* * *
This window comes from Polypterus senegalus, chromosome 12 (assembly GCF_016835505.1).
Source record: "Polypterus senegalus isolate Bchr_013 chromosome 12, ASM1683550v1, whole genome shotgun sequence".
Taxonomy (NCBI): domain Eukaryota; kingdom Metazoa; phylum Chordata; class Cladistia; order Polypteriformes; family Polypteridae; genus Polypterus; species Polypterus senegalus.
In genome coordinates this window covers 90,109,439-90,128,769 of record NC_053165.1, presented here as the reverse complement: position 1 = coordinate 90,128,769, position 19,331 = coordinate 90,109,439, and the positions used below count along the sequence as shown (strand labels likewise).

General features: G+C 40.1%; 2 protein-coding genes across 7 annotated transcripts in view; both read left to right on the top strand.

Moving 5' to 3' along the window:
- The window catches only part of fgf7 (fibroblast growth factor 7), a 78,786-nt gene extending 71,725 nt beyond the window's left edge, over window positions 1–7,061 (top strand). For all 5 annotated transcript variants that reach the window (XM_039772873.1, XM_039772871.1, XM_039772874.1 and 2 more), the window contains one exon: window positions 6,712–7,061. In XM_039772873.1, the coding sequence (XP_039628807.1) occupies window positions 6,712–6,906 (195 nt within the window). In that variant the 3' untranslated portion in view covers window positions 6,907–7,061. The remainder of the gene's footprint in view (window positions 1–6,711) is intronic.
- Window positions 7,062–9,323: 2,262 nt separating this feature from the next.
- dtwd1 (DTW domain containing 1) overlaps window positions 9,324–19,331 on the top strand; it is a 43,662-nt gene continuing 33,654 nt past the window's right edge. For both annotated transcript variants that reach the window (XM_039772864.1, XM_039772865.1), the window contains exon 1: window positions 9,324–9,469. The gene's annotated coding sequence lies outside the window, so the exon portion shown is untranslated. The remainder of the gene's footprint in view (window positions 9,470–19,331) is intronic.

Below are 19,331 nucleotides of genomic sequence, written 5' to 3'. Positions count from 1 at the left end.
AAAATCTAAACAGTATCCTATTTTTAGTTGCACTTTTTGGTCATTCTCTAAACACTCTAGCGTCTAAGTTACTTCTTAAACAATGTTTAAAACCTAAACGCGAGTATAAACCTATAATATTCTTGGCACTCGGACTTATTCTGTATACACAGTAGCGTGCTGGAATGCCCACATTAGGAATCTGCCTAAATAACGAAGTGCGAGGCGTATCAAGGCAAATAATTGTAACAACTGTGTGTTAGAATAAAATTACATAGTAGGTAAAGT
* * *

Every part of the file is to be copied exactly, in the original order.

This window comes from Polypterus senegalus, chromosome 12 (assembly GCF_016835505.1).
Source record: "Polypterus senegalus isolate Bchr_013 chromosome 12, ASM1683550v1, whole genome shotgun sequence".
Taxonomy (NCBI): domain Eukaryota; kingdom Metazoa; phylum Chordata; class Cladistia; order Polypteriformes; family Polypteridae; genus Polypterus; species Polypterus senegalus.
In genome coordinates this window covers 90,109,439-90,128,769 of record NC_053165.1, presented here as the reverse complement: position 1 = coordinate 90,128,769, position 19,331 = coordinate 90,109,439, and the positions used below count along the sequence as shown (strand labels likewise).

General features: G+C 40.1%; 2 protein-coding genes across 7 annotated transcripts in view; both read left to right on the top strand.

Moving 5' to 3' along the window:
- The window catches only part of fgf7 (fibroblast growth factor 7), a 78,786-nt gene extending 71,725 nt beyond the window's left edge, over window positions 1–7,061 (top strand). For all 5 annotated transcript variants that reach the window (XM_039772873.1, XM_039772871.1, XM_039772874.1 and 2 more), the window contains one exon: window positions 6,712–7,061. In XM_039772873.1, the coding sequence (XP_039628807.1) occupies window positions 6,712–6,906 (195 nt within the window). In that variant the 3' untranslated portion in view covers window positions 6,907–7,061. The remainder of the gene's footprint in view (window positions 1–6,711) is intronic.
- Window positions 7,062–9,323: 2,262 nt separating this feature from the next.
- dtwd1 (DTW domain containing 1) overlaps window positions 9,324–19,331 on the top strand; it is a 43,662-nt gene continuing 33,654 nt past the window's right edge. For both annotated transcript variants that reach the window (XM_039772864.1, XM_039772865.1), the window contains exon 1: window positions 9,324–9,469. The gene's annotated coding sequence lies outside the window, so the exon portion shown is untranslated. The remainder of the gene's footprint in view (window positions 9,470–19,331) is intronic.

Below are 19,331 nucleotides of genomic sequence, written 5' to 3'. Positions count from 1 at the left end.
AAAATCTAAACAGTATCCTATTTTTAGTTGCACTTTTTGGTCATTCTCTAAACACTCTAGCGTCTAAGTTACTTCTTAAACAATGTTTAAAACCTAAACGCGAGTATAAACCTATAATATTCTTGGCACTCGGACTTATTCTGTATACACAGTAGCGTGCTGGAATGCCCACATTAGGAATCTGCCTAAATAACGAAGTGCGAGGCGTATCAAGGCAAATAATTGTAACAACTGTGTGTTAGAATAAAATTACATAGTAGGTAAAGT